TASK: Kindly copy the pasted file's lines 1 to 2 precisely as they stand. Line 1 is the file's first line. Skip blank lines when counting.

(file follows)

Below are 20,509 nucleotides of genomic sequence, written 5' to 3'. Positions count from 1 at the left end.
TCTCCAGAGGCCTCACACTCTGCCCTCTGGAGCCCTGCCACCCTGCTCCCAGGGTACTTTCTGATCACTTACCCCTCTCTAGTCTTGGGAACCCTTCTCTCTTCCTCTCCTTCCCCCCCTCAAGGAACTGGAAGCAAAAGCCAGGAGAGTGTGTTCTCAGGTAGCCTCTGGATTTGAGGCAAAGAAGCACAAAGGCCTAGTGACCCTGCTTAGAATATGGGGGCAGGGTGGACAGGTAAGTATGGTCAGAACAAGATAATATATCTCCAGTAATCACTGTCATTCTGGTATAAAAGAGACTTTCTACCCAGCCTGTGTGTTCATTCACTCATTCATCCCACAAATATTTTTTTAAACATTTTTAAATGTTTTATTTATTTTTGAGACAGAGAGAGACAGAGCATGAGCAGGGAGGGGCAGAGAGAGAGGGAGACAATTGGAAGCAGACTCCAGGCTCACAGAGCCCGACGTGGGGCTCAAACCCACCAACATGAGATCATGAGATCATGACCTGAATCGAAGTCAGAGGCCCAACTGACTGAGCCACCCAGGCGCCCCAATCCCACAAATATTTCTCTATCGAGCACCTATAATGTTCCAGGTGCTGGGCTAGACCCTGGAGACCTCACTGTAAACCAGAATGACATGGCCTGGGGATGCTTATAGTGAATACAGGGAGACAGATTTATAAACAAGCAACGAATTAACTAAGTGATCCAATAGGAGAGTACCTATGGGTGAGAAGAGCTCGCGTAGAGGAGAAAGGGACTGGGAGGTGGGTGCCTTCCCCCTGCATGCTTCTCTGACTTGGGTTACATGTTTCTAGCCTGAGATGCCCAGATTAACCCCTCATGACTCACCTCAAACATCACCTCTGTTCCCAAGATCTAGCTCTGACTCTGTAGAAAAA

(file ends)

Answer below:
Below are 20,509 nucleotides of genomic sequence, written 5' to 3'. Positions count from 1 at the left end.
TCTCCAGAGGCCTCACACTCTGCCCTCTGGAGCCCTGCCACCCTGCTCCCAGGGTACTTTCTGATCACTTACCCCTCTCTAGTCTTGGGAACCCTTCTCTCTTCCTCTCCTTCCCCCCCTCAAGGAACTGGAAGCAAAAGCCAGGAGAGTGTGTTCTCAGGTAGCCTCTGGATTTGAGGCAAAGAAGCACAAAGGCCTAGTGACCCTGCTTAGAATATGGGGGCAGGGTGGACAGGTAAGTATGGTCAGAACAAGATAATATATCTCCAGTAATCACTGTCATTCTGGTATAAAAGAGACTTTCTACCCAGCCTGTGTGTTCATTCACTCATTCATCCCACAAATATTTTTTTAAACATTTTTAAATGTTTTATTTATTTTTGAGACAGAGAGAGACAGAGCATGAGCAGGGAGGGGCAGAGAGAGAGGGAGACAATTGGAAGCAGACTCCAGGCTCACAGAGCCCGACGTGGGGCTCAAACCCACCAACATGAGATCATGAGATCATGACCTGAATCGAAGTCAGAGGCCCAACTGACTGAGCCACCCAGGCGCCCCAATCCCACAAATATTTCTCTATCGAGCACCTATAATGTTCCAGGTGCTGGGCTAGACCCTGGAGACCTCACTGTAAACCAGAATGACATGGCCTGGGGATGCTTATAGTGAATACAGGGAGACAGATTTATAAACAAGCAACGAATTAACTAAGTGATCCAATAGGAGAGTACCTATGGGTGAGAAGAGCTCGCGTAGAGGAGAAAGGGACTGGGAGGTGGGTGCCTTCCCCCTGCATGCTTCTCTGACTTGGGTTACATGTTTCTAGCCTGAGATGCCCAGATTAACCCCTCATGACTCACCTCAAACATCACCTCTGTTCCCAAGATCTAGCTCTGACTCTGTAGAAAAA